Will ‘Independence Day: Resurgence’ be this year’s ‘Jurassic World’ – or this year’s ‘Tron: Legacy’?

When Independence Day arrived in theaters in the summer of 1996, the monument-destroying blockbuster was a genuine box office phenomenon, grossing over $300 million domestically and $800 million worldwide by the end of its run. Unfortunately for the coffers of distributor 20th Century Fox, a sequel to the film never materialized — at least until now, with the extremely-belated followup Independence Day: Resurgence slated to hit theaters next Thursday (sans the original film's breakout star Will Smith). 

The question now is, can the sequel to one of the '90s biggest hits make an impact in the overcrowded marketplace of 2016 the way Jurassic World managed last summer? Or will its performance be closer to that of Tron: Legacy, which failed to match the heights some had predicted when it hit theaters in 2010? After surveying three box office experts for their thoughts on Resurgence“s box office potential, the answer appears perhaps grimmer than the studio releasing it might have hoped.

“Everyone wants to compare this to Jurassic World, but that film's appeal stemmed from the fact that it had a fresh approach to the concept,” said Box Office Prophets founder David Mumpower. “I'm dubious that the same is true of Resurgence, at least not to that degree. At its core, it's an alien revenge film that promises more monument porn.”

Diminished cultural relevance could also affect Resurgence's commercial potential; for his part, Mumpower is dubious on the original Independence Day's lasting impact. “My suspicion is that even though ID4 did extremely well overseas…it didn't leave much of a cultural footprint,” he said. Further, as Box Office Media analyst Daniel Loria notes, the franchise hasn't benefitted from a steady influx of sequels and other related properties the way Jurassic Park has.

“The fact [is,] there hasn”t been even too much of the IP [intellectual property] going on in between — by that I mean TV shows, animated series, anything basically to keep this in the popular conversation and the popular imagination,” said Loria. “Something [like] obviously Jurassic Park stayed around. There were a couple sequels…people spoke about it. [Independence Day] is [a film] that I think that is fondly remembered by a group of people, but I think a lot of [the Resurgence marketing campaign] has been starting over for it.”

One factor that one might reasonably expect would have a negative impact on the film's performance is the absence of Will Smith, who chose not to reprise his role unlike several of his ID4 co-stars like Jeff Goldblum, Bill Pullman, Vivica A. Fox, Sela Ward, and Judd Hirsch. But the fact is, Smith simply isn”t the commercial draw he once was. Despite an impressive run of blockbusters earlier in his career, over the past decade the A-lister has stumbled as often as he”s soared with such high-profile flops as After Earth and last year's would-be prestige flick Concussion.

Will Smith and Harry Connick, Jr. in the original Independence Day                                              Photo Credit: 20th Century Fox

“His run of consecutive $100 million domestic hits is the Joe Dimaggio hit streak of Hollywood. Still, he's struggled since Hancock eight years ago,” said Mumpower. “I'm confident that his presence in the sequel would have helped. His absence isn't a huge setback, though. Star power simply doesn't drive ticket sales the way that it once did.”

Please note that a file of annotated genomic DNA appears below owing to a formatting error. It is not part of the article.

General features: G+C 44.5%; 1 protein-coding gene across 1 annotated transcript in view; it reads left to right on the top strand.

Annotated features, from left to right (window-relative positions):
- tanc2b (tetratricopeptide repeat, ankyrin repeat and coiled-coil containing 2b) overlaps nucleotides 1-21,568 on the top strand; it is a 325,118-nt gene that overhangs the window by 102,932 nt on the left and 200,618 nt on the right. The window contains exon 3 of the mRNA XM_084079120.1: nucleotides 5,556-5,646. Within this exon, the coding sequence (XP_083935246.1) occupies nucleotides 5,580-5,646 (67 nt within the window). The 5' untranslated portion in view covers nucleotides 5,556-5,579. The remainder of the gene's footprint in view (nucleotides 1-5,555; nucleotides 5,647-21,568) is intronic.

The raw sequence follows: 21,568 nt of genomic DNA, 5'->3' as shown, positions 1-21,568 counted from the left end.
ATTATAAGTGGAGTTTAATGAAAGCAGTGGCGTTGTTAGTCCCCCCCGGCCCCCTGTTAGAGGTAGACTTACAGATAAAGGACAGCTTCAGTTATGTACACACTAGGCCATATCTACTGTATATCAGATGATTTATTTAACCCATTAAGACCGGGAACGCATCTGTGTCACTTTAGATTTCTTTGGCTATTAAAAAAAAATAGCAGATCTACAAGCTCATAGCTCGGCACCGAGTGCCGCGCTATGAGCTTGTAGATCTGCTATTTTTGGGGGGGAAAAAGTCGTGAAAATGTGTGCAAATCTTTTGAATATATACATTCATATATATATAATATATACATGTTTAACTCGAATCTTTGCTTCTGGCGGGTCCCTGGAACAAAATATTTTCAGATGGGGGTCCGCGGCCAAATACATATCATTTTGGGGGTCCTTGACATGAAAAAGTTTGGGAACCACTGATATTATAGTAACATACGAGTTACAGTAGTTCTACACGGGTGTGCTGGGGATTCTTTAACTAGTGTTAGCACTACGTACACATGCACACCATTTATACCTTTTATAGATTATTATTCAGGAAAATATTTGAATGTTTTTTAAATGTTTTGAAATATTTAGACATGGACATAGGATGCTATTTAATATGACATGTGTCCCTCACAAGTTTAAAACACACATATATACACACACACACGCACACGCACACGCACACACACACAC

Interestingly, Loria sees Smith”s absence as an actual box office advantage in that it has allowed the studio to focus more on the film”s main selling point — large-scale alien destruction — than to service the original movie's biggest star. “The fact that he”s not back puts the marketing emphasis back on the special effects,” said Loria. “Yes, you have Jeff Goldblum, and Bill Pullman….you do have actors coming back, but really the focus of the posters, of the marketing, has squarely been on ‘look at these impressive images of the new invasion.” And I think again, if people show up, it will be more tied to the marketing message that the studio has set out as opposed to the appeal of the returning cast or the new cast.”

As for the nostalgia element that many onlookers saw as integral to Jurassic World“s outsized success, all three experts I spoke with were dubious on how much that will benefit Resurgence at the box office. Indeed, The Numbers founder Bruce Nash feels that the length of time it took to get it to the screen will ultimately have a detrimental effect on its bottom line. “Honestly, I think it's been too long since for the first film,” he said. “The key under-25 audience won't remember the original film coming out, although a lot of that audience will obviously have caught it on TV at one time or another.”

“In the social media tracking we”re doing, we”re really not seeing the sort of activity we were seeing for example with Jurassic World,” Loria noted. “It would be unfair to compare it with Star Wars, of course, but Jurassic World is I think a [fair] comparison, but we just simply haven”t seen a performance there to indicate strong numbers the way Jurassic World had.”

Those observations notwithstanding, if one thing became clear during my survey it”s that the performance of a film like Independence Day: Resurgence is simply difficult to predict. The opening weekend predictions among the trio of experts I spoke with were wildly divergent, with Nash estimating an opening gross somewhere between $75 and $95 million, Mumpower forecasting a “mid $60s” debut and Loria pegging it at a very specific $47 million. Estimates of its total domestic gross, meanwhile, ranged anywhere from $125 million to $300 million — a gap as wide as the monument-sized holes left by ID4's invading aliens.